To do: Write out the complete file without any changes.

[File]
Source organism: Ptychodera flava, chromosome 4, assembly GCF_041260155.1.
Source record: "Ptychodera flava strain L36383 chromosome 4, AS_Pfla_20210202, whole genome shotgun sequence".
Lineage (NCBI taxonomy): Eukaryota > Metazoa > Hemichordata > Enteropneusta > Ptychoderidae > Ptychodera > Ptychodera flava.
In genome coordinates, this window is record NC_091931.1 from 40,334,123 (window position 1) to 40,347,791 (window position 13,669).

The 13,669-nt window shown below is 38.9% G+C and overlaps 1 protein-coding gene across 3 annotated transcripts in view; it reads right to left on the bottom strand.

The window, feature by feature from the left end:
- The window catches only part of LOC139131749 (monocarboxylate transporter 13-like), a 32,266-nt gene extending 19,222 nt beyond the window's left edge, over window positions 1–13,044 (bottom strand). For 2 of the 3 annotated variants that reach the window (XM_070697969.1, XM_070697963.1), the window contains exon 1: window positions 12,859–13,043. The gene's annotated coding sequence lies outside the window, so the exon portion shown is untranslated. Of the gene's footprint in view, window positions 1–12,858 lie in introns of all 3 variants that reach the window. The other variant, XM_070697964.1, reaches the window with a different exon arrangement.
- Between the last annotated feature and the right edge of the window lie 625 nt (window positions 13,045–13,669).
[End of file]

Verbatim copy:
Source organism: Ptychodera flava, chromosome 4, assembly GCF_041260155.1.
Source record: "Ptychodera flava strain L36383 chromosome 4, AS_Pfla_20210202, whole genome shotgun sequence".
Lineage (NCBI taxonomy): Eukaryota > Metazoa > Hemichordata > Enteropneusta > Ptychoderidae > Ptychodera > Ptychodera flava.
In genome coordinates, this window is record NC_091931.1 from 40,334,123 (window position 1) to 40,347,791 (window position 13,669).

The 13,669-nt window shown below is 38.9% G+C and overlaps 1 protein-coding gene across 3 annotated transcripts in view; it reads right to left on the bottom strand.

The window, feature by feature from the left end:
- The window catches only part of LOC139131749 (monocarboxylate transporter 13-like), a 32,266-nt gene extending 19,222 nt beyond the window's left edge, over window positions 1–13,044 (bottom strand). For 2 of the 3 annotated variants that reach the window (XM_070697969.1, XM_070697963.1), the window contains exon 1: window positions 12,859–13,043. The gene's annotated coding sequence lies outside the window, so the exon portion shown is untranslated. Of the gene's footprint in view, window positions 1–12,858 lie in introns of all 3 variants that reach the window. The other variant, XM_070697964.1, reaches the window with a different exon arrangement.
- Between the last annotated feature and the right edge of the window lie 625 nt (window positions 13,045–13,669).